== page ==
If you click on a link and make a purchase we may receive a small commission. Read our editorial policy.

Unity dropping major updates in favour of date-based model

Version 5.6 marks the end for engine's current cycle with Unity 2017 beginning in April, next year's roadmap detailed

Unity is transforming the way it updates its widely-used game engine, moving away from the major update model it has used thus far in favour of a yearly system that will presumably offer more incremental evolution.

In a blog post detailing the features of Unity 5.6, the tools and services firm said this would be the last release in the Unity 5 cycle before a new version numbering system is introduced next year. The firm will now refer to its flagship product as Unity 2017, with updates labelled 2017.x.

This is significant in that it reinforces CTO Joachim Ante's revelation earlier this year that there would never be a Unity 6, suggesting fewer major overhauls than the company has offered in the past. Previously, Unity would revamp its engine every two or three years, most recently with the launch of Unity 5 in 2015.

VP of engineering Brett Bibby writes: "With Unity 2017, we will continue shipping new versions regularly, to ensure a steady stream of new tech and improvements. We think a date-based version numbering system better reflects this approach to ship and iterate faster."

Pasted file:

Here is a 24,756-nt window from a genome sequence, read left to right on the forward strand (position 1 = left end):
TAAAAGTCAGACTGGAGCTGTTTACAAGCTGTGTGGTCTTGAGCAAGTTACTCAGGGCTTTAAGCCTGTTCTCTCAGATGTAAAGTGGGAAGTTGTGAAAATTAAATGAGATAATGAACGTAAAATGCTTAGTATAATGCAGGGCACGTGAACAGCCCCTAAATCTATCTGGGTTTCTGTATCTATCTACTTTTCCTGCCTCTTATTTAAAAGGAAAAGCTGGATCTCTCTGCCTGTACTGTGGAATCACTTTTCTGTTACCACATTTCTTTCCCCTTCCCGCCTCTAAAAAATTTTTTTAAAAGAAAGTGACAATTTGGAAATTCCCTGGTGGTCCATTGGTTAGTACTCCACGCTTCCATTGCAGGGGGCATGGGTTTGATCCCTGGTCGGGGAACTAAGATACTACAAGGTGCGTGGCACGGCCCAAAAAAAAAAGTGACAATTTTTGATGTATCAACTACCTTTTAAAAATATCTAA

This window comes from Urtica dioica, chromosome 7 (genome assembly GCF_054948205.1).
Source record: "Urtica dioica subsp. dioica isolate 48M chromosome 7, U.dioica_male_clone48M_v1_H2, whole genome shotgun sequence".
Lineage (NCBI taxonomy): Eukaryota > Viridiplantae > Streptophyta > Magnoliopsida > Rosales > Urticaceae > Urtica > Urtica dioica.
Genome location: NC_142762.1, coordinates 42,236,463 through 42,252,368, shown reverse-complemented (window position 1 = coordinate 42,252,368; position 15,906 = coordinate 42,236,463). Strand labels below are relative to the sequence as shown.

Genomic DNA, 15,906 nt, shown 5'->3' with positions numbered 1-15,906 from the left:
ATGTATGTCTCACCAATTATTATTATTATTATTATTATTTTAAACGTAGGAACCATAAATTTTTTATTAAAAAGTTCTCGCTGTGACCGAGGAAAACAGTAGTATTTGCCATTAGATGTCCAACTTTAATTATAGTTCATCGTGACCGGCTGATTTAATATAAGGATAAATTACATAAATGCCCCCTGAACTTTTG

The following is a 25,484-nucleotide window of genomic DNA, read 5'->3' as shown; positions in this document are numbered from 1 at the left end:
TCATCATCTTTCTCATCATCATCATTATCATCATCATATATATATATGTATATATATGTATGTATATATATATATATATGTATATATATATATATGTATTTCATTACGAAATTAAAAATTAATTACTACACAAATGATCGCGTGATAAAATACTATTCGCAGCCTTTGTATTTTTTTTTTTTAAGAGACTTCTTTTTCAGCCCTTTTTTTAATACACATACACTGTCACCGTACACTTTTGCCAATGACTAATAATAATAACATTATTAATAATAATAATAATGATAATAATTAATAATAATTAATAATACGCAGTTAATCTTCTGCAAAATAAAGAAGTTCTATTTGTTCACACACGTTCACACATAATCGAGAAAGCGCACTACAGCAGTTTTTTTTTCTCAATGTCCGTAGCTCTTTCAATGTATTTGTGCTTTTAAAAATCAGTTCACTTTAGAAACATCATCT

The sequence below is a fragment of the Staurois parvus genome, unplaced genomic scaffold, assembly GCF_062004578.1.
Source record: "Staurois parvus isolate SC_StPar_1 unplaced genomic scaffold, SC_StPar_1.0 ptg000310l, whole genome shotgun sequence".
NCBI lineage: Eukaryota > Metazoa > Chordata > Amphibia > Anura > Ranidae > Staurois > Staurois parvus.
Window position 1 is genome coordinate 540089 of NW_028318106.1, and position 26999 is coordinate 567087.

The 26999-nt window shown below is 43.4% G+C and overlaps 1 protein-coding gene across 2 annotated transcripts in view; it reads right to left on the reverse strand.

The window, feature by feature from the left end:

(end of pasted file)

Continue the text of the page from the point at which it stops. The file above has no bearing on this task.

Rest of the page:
The first version of Unity 2017 is scheduled to go into beta in April, with the company promising more details at next year's GDC in San Francisco. Plans for 2017 already on the firm's public roadmap include support for new platforms such as Nintendo Switch, a storytelling tools for artists called Timeline and further optimisations to the core engine.

Meanwhile, Unity 5.6 is now in beta with a full release planned for March - presumably launching at GDC. The update will add new features to the Editor, such as a video player and progressive lightmapper, as well as support for Google Daydream, Facebook Gameroom and advanced graphics API Vulkan.

Unity has had a slightly turbulent year, with mixed reception to its decision to introduce a new subscription model - an odd choice in the face of major competitors Unreal and CryEngine being made available under free and pay-what-you-want models respectively. The firm modified its new three-tier system back in June in response to various complaints.

Subscribers to the engine will receive Unity 2017 as soon as it's available. Users sticking to 5.x products will receive special offers on upgrading to subscription, while those who have subscribed for two years will be given the option to cancel but still own their current version of Unity.

Related topics
James Batchelor avatar

James Batchelor


James Batchelor is Editor-in-Chief at GamesIndustry.biz. He has been a B2B journalist since 2006, and an author since he knew what one was